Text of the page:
Some of these may, in fact, involve instances where we have deserters from the Mexican military or police who are doing something illegal and we do catch them so that does happen but that is only a percentage of those. Sometimes it may be people who are dressed in what appear to be military uniforms but are just criminals. They're not military but they're wearing camouflage so someone assumes they are military and so sometimes we have those kinds of incursions. I think to create the image that somehow there is a deliberate effort by the Mexican military to cross the border would be to really to traffic in kind of scare tactics.

I don't think that we have a serious problem with official incursions. I think there's, again, we have good relations with the counterparts across the border. We do have instances where we have Mexican police or military who've deserted and become involved with criminal activity. But we've also had bad cops within the United States, too. It happens. We have a good relationship with the Mexicans and I think that treating this as an alarmist issue that suggests we're in danger of some significant overreaching is not accurate and not helpful."

Giving the Mexican military the benefit of the doubt they may not be aware of exactly where the line is along much of the border may work for the gullible -- or wilfully-blind politicians -- but it is totally unbelieveable in the case of the Texas incursions, because the border is marked by the Rio Grande River.

The truth is, the Bush administration is not about to get serious about border incursions unless Congress forces the issue. Just the opposite is true, in fact. In March of 2005, Bush invited Mexican President Vicente Fox and former Canadian Prime Minister Paul Martin to a conflab at his ranch in Crawford, TX. The three globalists announced an initiative dubbed the "Security and Prosperity Partnership of North America," which is designed to establish a common continental security perimeter against outside threats while facilitating the legal flow of people and trade across shared borders and increasing cooperation on energy, the environment and bioterrorism. A Joint Statement by President Bush, President Fox, and Prime Minister Martin lays out the bare bones of the plan. None of this has had the input of Congress.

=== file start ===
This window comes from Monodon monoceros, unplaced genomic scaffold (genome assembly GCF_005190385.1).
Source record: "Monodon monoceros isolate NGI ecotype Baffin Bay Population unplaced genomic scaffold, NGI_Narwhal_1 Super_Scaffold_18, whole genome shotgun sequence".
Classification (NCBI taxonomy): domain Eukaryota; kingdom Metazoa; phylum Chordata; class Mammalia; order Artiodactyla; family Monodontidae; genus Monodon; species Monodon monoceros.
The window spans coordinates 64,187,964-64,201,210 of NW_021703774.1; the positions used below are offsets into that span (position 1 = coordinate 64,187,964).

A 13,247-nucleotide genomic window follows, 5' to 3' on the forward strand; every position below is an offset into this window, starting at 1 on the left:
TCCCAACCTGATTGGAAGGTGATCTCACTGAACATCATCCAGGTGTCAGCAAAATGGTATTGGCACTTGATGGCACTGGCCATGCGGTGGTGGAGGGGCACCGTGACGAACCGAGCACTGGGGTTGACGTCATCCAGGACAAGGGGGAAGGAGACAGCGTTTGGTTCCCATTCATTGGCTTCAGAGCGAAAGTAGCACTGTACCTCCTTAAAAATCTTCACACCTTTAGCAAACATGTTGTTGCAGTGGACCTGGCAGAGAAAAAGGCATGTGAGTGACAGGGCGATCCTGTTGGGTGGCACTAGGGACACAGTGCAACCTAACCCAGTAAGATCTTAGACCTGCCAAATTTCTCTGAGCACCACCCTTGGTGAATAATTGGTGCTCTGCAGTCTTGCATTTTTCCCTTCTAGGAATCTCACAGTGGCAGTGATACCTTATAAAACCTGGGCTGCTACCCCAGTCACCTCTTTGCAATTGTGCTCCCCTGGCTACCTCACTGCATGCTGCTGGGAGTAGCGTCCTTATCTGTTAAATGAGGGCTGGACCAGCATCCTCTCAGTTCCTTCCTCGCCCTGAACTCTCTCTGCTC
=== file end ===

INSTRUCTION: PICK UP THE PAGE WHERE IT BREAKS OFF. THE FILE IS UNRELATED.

This is all part of a Council on Foreign Relations scheme to create a North American version of the European Union, with the entire western hemisphere brought under the umbrella eventually under the authority of NAFTA Plus, CAFTA and the FTAA trade agreements. The long-term goal is what it has always been for the CFR -- one-world government.

A CFR document, called "Building a North American Community," asserts that George W. Bush, Mexican President Vicente Fox, and Canadian Prime Minister Paul Martin "committed their governments" to this goal when they met at Bush's ranch and at Waco, Texas on March 23, 2005. The three adopted the "Security and Prosperity Partnership of North America" and assigned "working groups" to fill in the details.

The 59-page CFR document spells out a five-year plan for the "establishment by 2010 of a North American economic and security community" with a common "outer security perimeter." "Common perimeter" means wide-open U.S. borders between the U.S., Mexico and Canada. The CFR's "integrated" strategy calls for "a more open border for the movement of goods and people." It calls for "a common economic space...for all people in the region, a space in which trade, capital, and people flow freely."

The CFR document lays "the groundwork for the freer flow of people within North America." The "common security perimeter" will require us to "harmonize visa and asylum regulations" with Mexico and Canada, "harmonize entry screening," and "fully share data about the exit and entry of foreign nationals."

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Comments:
This country needs another General Blackjack Pershing. HE knew how to handle things along the Mexican border!